There was a
scream. And the sound of gunfire.
Six Hundred and Eighty-One Years Before the First Murder: Bourtanger
Moor, East Frisia
The sky was
pale and blank and gazed down on the flat, featureless moor with
a cloudless eye.
He walked with
pride and dignity. His nakedness did not embarrass him nor demean
him: he wore the air and the sun on his skin as if they were royal
robes. His thick newly washed and scented hair shone gold in the
bright day. Faces he had known for a lifetime lined the route he
took, ranged along the edges of the wooden walkway that led over
and across the marshy ground, and they cheered to salute his naked
He walked with
his attendants beside and behind him: the priest, the chieftain,
the priestess and the honour guard. And all along the way, voices
were raised in adulation. Among the faces and the voices were those
of the women who had been wives to him in the preceding days, some
of whom were of noble rank. As, now, was he: his low-born status
forgotten, meaningless. This day, this act, elevated him above the
stature of a chief or a king. He was, himself, almost a god.
And as he passed,
they started to sing. They sang of beginnings and ends; of rebirths;
of suns and moons and of seasons renewed. Of the great, wondrous,
mysterious cycle. And the rebirth of which they sang most was that
which was to be his. A glorious rebirth. He would be renewed. He
would be brought again to a better, purer life.
He and his attendants
neared the end of the wooden causeway and he saw where they had
gathered to one side the hazel branches that would be laid over
him and weighted with rocks, so that he would not rise again until
his true time had come. They reached the causeways end and
the sleek obsidian surface of the pool opened out before them and
offered up a dark reflection of the bright sky.
Now was the
He felt his
heart begin to pound in his chest. He stepped from the wooden causeway
and perceived the world around him with a vivid keenness: the damp,
yielding mulch and hard marsh grass beneath his naked feet; the
air and the sun on his skin; the strong hands of his honour guards
as they grasped his upper arms tightly. Together, the three men
stepped forward and into the pool. They sank to their waists and
he felt the cold of the water tingle on his naked legs and on his
He started to
breathe hard and the rhythm of his heart increased even more, as
if aware that it would soon be still and was trying to squeeze as
many beats as possible into these few, final seconds. He had to
believe. He forced himself to believe. It was the only way to keep
a step beyond the panic that seemed to be running screaming towards
him, racing along the wooden causeway, unheard by and invisible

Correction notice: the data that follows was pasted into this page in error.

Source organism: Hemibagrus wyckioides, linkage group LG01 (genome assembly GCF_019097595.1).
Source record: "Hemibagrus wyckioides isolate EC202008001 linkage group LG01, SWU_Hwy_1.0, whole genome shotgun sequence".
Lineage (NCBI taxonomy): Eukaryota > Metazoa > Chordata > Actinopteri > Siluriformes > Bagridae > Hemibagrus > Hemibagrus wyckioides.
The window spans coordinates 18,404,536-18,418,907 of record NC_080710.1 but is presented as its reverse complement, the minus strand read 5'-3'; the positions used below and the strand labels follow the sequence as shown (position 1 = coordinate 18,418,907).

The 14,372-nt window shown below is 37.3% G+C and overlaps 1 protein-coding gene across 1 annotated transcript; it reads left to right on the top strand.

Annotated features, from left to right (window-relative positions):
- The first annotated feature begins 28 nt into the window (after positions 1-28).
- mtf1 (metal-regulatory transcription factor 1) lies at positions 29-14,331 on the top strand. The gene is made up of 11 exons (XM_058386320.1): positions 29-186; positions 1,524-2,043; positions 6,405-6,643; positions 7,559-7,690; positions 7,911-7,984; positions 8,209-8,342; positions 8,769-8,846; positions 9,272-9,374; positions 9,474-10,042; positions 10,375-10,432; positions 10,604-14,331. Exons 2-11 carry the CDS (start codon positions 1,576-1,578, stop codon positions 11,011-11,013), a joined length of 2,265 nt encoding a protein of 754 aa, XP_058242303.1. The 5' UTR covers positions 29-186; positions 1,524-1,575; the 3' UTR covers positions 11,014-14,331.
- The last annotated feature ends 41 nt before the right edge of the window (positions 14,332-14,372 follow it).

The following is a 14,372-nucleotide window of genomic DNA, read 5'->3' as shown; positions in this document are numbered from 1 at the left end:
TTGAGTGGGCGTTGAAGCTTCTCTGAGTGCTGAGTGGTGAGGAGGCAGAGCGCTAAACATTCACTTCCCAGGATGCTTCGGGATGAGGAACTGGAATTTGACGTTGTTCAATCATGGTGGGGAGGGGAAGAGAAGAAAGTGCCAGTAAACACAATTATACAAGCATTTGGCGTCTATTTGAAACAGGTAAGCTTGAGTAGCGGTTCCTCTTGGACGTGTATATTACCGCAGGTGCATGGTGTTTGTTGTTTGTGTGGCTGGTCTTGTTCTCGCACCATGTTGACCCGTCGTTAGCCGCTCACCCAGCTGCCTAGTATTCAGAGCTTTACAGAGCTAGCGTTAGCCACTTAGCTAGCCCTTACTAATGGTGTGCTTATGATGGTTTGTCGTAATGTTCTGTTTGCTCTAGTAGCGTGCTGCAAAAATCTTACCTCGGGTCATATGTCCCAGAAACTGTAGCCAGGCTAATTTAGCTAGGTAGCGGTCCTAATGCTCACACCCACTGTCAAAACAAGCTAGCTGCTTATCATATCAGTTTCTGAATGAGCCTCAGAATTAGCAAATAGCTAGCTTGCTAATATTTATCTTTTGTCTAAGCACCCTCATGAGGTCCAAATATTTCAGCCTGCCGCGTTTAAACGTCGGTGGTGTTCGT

to the onlookers.
slipped the gown from her body and stepped naked into the pool.
She held the sacrificial knife tight in her fist, which in turn
she held pressed to her breast. The blade glittered in the bright
day. Such a small knife: he had been a warrior and could not equate
this ornament with the ending of his life. The priestess stood before
him, the water around the tight circle of her waist; dark against
her pale skin. She reached up and laid the palm of her hand on his
forehead, incanting the words of the ritual. He succumbed, as he
knew he must, to the gentle pressure of her hand and he lay back
into the water. His head sank slowly and the water pulled a murky,
peat-coloured curtain across the light of the day.
The two attendants
still held his upper arms firm, and he now felt other hands on his
body, on his legs. His eyes were open. All around him the bog swirled
dark and thick, as if undecided as to which element it truly belonged:
earth or water. His golden hair billowed and writhed around his
head, its lustre dimmed by the peaty water.
He held his
breath. He knew he should not do so, but instinct told him to hold
onto the air in his lungs, the life in his body. His lungs started
to scream for more air and, for the first time, he pushed against
the priestesss hand. She pushed back only slightly, but the
grips on his arms and legs tightened and he felt himself pushed
deeper, until the sunken bracken and stones at the bottom of the
pool scraped at his back.
The panic that
he had sensed hurtling towards him now caught up with him and screamed
that there would be no rebirth, no new beginning. Only death. It
was his turn to scream, and his cry exploded into a huge cluster
of bubbles that frothed through the murk and up to the day that
he would never again see. The cold brackish water flooded his mouth
and throat. It tasted of soil and worms, of roots and decaying vegetation.
Of death. It surged into the protesting lungs. He convulsed and
writhed but now more hands were upon him, pressing down on him and
binding him to his death.
It was then
that he felt the kiss of the priestesss blade on his throat
and the swirl of water around him clouded even darker. Redder.
* * *
But he had been
wrong: there would, after all, be rebirth. However, before he would
again come out into the light of day, more than sixteen centuries
would pass, and his golden hair would become changed to a burning
Only then would
he be reborn. As Red Franz.